An estimated 47 million people worldwide are living with Alzheimer’s or another dementia. You can help. Visit alz.or/alzpledge to get started.

Big Bang Theory cast

The case of TV’s The Big Bang Theory goes purple for Alzheimer’s Awareness

 

Giving Care

I recently hosted two of my nieces, both with young babies.  While I marveled at what fine young women these two have become, I was also impressed with their mothering.  It’s a wonder to watch their patient, loving care of these very dependent little humans.  The countless interruptions, loss of sleep, and simply arranging one’s life to revolve around the needs of another . . . all with a cheerful acceptance that this is what’s required to make happy, healthy people.

This got me to thinking about the whole idea of giving care across life’s spectrum.  How we are called upon to provide care for another, sometimes temporarily, and sometimes for very long periods.

My nieces are young, with seemingly boundless energy to meet the demands of motherhood.  (Though, I noted that both fantasize about being able to just sleep!)  Their mothering is about love and joy.  They know that their babies will soon enough be sturdy young people who require less of them, at least in the physical sense.

Caring for a person with dementia is, of course, a very different kind of care.  I am privileged to facilitate a telephone support group for such caregivers, the Caring Connection, twice a month.  Caregivers who might find it difficult to attend a traditional, face-to-face support group can connect with each other via phone.  And, I marvel at them.  They are all well past the ages of my nieces, many of them great grandparents at this stage of their lives.  They, too, have been called upon to give care.  They, too, must respond to countless interruptions; often go without sleep; and have arranged their lives to revolve around the needs of another.    But, the people they care for are continuing to decline and will need more and more from their caregivers, not less.

Our conversations on the Caring Connection are wide-ranging.  People are encouraged to share their honest feelings.  I loved it that one caregiver felt comfortable enough to say, “I called to complain tonight!”  She went on to relate that she had had a particularly difficult day with her loved one; she simply needed to vent.  She was in the right place.  Others quickly related to her feelings, which were familiar to all.  I was deeply touched when one caregiver talked about her realization, in the midst of feeling overwhelmed herself, that her loved one was frightened and overwhelmed as well.  Another caregiver talked about how she feels it’s a gift to be able to care for her wonderful mother, even with the challenges involved.  They all share resources that have helped and the things that keep them going.  Many talk about their faith.  And, they remind each other that it’s important to have breaks; to be able to laugh; and to have some fun.

Those who give care are not in the spotlight.  Too often they simply fade into the background of our busy days.   We don’t see them quietly holding the world together.  So, today, let’s lift them up into the place of honor that they so richly deserve.

Susan with her great nieces!

Susan with her great nieces!

Susan Formby is a Care Consultant at the Atlanta office of the Alzheimer’s Association Georgia Chapter.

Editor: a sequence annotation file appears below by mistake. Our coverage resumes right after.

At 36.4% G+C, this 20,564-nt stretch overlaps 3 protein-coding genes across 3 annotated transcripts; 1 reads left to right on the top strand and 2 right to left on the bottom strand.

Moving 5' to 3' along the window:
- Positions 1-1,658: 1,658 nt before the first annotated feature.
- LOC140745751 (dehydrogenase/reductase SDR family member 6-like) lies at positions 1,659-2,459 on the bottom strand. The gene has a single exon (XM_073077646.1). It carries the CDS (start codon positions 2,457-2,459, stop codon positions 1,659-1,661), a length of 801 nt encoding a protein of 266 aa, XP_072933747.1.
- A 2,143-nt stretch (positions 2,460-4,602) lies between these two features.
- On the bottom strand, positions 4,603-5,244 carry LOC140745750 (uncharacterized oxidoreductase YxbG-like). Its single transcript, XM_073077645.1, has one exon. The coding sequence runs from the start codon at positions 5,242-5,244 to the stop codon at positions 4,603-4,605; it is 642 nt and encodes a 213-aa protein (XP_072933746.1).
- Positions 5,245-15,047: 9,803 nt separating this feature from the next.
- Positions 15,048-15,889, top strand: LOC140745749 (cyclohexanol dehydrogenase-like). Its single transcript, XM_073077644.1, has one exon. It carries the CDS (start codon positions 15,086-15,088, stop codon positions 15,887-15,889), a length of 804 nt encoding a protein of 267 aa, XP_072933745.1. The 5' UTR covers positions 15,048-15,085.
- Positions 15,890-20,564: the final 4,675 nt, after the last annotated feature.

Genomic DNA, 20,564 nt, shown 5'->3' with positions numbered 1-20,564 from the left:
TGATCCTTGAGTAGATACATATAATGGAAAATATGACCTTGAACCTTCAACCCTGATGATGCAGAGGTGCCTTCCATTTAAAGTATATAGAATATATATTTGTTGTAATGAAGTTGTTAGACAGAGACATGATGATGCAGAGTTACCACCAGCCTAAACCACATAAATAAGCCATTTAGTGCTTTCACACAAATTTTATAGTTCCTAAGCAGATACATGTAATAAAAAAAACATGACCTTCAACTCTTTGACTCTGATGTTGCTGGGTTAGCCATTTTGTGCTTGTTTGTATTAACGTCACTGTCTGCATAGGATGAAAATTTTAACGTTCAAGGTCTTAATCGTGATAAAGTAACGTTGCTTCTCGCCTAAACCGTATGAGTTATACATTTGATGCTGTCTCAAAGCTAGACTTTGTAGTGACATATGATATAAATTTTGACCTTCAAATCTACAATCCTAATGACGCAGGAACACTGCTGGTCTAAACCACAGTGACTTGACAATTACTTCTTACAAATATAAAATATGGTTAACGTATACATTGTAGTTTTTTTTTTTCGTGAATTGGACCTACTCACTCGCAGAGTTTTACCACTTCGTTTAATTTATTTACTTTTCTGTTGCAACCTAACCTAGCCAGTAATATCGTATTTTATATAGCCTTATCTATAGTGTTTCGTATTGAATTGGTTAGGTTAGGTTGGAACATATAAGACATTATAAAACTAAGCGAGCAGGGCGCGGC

Framing a Masterpiece

In 2002 while serving as the Executive Director of a Nursing Home in Tennessee, I was asked by our Regional Vice President to add some decorative art to the hallways of this 203-bed nursing home.

In response, I asked our Activities Director to initiate a painting class for the residents. She was reluctant at first, but I assured her that I would purchase the canvases, paint, brushes, frames, and other needed supplies. The paint would be acrylic, so it was not terribly messy and was not toxic.  She agreed and began the art class, starting with our most alert and oriented residents who created some great works of art. All of the resident paintings were signed, dated, framed and hung to brighten our halls.

Shortly after, one of the Activity Assistants decided to try the painting class in our Special Care Unit with residents diagnosed with Alzheimer’s disease or a related dementia.  On her first attempt at this activity, she had a few residents painting and was elated that we had found something new for them to do.  One resident, *Ronald Jones, who was in the later stages of Alzheimer’s disease, was not able understand how to grasp the paint brush, dip it into paint and apply the paint to the canvas.  After working with him for quite a while, the Activities Assistant had a great idea.  She placed latex gloves on Mr. Jones’ hands and showed him how to rub his hands in the paint and then onto the canvas.  He was then able to complete the painting you see here:

Ronald Jones

 

It was framed and I shared with the other staff this Activity Assistant’s brilliant idea of having Mr. Jones don gloves so he could participate.  The staff became energized and began to try different ways to encourage other residents to paint.  We continued to hand the resident paintings in the halls and family members and visitors loved seeing the work of their loved ones and friends.  I made such a big deal of Mr. Jones painting that it was hung in my office for the duration of my time there.  As I prepared to leave this job for my next assignment, I returned the painting to our Activities Director.  At the farewell event in my honor that painting was given to me at the request of Mr. Jones’ wife,  and it now hangs in my office in the Columbus, GA regional office of the Alzheimer’s Association, Georgia Chapter.